Saturday, October 22, 2011

Starbucks, Prom, Pizza, and the U.S. Army

I think I am in the majority when I say I have read my fair share of love stories. Jane Austen makes me swoon, I'm a sucker for As Time Goes By, and after about 16 pages of Fried Green Tomatoes, I'm weeping. But David Levithan's anthology, How They Met and Other Stories, is different.

Starting in high school, Levithan couldn't concentrate in class and began to write short stories in the margins of his notebooks - one love story for every Valentine's Day - and decided to publish the collection (without really changing a thing about the original tales) in 2008. A collection of young adult love stories, and not a single one about any stereotypical situation.

A teenage babysitter gets set up with a Starbucks barista by his six-year-old client.

A couple falls in love on a airplane, only to discover 10 years later they were secretly matched by the check-in attendant.

A lesbian love story goes awry, only to find sollace in a childhood jump-roping tune.

I would say that there is a particular story that stands out, but the truth is that this entire collection is a must-read. Each tale is unexpected, and not every story is about falling in love. There are tears, heartbreak, long distance, graduation, and unspoken questions. There are regrets and lost opportunities, but also stomach butterflies and love letters and whispered secrets. Throughout the book, Levithan captures love and intersects it with coming-of-age in eighteen short stories.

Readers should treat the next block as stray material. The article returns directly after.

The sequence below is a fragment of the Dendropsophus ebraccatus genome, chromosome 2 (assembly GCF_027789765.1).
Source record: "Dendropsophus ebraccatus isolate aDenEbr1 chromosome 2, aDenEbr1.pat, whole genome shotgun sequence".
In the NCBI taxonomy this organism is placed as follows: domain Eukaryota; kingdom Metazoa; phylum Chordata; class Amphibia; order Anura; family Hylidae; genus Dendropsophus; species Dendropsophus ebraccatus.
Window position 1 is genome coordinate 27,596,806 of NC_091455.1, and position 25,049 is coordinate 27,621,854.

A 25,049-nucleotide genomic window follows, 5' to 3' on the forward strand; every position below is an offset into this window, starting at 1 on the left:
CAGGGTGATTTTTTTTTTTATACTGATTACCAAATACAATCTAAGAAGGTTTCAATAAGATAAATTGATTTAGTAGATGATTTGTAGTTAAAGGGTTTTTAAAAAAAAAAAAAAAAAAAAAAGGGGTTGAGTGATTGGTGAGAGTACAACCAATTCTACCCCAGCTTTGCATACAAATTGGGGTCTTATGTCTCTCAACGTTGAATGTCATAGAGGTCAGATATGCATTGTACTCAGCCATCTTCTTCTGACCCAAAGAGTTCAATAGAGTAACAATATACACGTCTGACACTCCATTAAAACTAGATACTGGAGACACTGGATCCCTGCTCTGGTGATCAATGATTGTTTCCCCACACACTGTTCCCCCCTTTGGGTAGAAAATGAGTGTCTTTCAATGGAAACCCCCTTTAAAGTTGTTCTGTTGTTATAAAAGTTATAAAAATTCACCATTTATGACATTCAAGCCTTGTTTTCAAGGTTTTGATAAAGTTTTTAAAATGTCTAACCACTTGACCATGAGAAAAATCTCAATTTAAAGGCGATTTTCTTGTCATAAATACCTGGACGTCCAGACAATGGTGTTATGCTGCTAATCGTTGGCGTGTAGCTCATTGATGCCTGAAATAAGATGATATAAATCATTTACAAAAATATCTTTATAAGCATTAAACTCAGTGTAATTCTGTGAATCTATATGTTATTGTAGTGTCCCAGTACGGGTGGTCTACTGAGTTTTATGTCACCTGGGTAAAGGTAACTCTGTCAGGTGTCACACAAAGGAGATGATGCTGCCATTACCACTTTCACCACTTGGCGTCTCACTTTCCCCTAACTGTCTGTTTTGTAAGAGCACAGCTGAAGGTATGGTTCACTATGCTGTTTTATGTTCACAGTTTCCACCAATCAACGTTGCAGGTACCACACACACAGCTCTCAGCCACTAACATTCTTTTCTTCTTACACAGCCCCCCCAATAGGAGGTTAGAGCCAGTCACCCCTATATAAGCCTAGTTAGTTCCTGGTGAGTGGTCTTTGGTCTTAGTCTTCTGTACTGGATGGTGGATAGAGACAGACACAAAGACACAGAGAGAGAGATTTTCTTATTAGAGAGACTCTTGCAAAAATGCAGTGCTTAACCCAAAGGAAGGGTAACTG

What is particularly refreshing is that the author hasn't classified How They Met into any specific category. While it is YA, there is certainly an appeal to an older audience. The stories are both about falling in love and falling out of love. There are as many queer unions as there are straight couples. There is no particular setting - New York, Georgia, Florida, the middle of nowhere.

As seen in other books - like his co-creation with John Green, Will Grayson, Will Grayson - Levithan displays an uncanny ability to produce unique and powerful voices for each of his narrators. The reader can open up to any page in How They Met and find a distinct character voice.

The theme is what holds the collection together: how they met. As Levithan writes:

"It doesn't have to be on Valentine's Day. It doesn't have to be by the time you turn eighteen or thirty-five or fifty-nine. It doesn't have to conform to whatever is usual. It doesn't have to be kismet at once, or rhapsody by the third date.

It just has to be."

Levithan explores people, not abstract ideas. Eighteen stories. Eighteen couples. How They Met and Other Stories is absolutely worth the read.

Four of four stars

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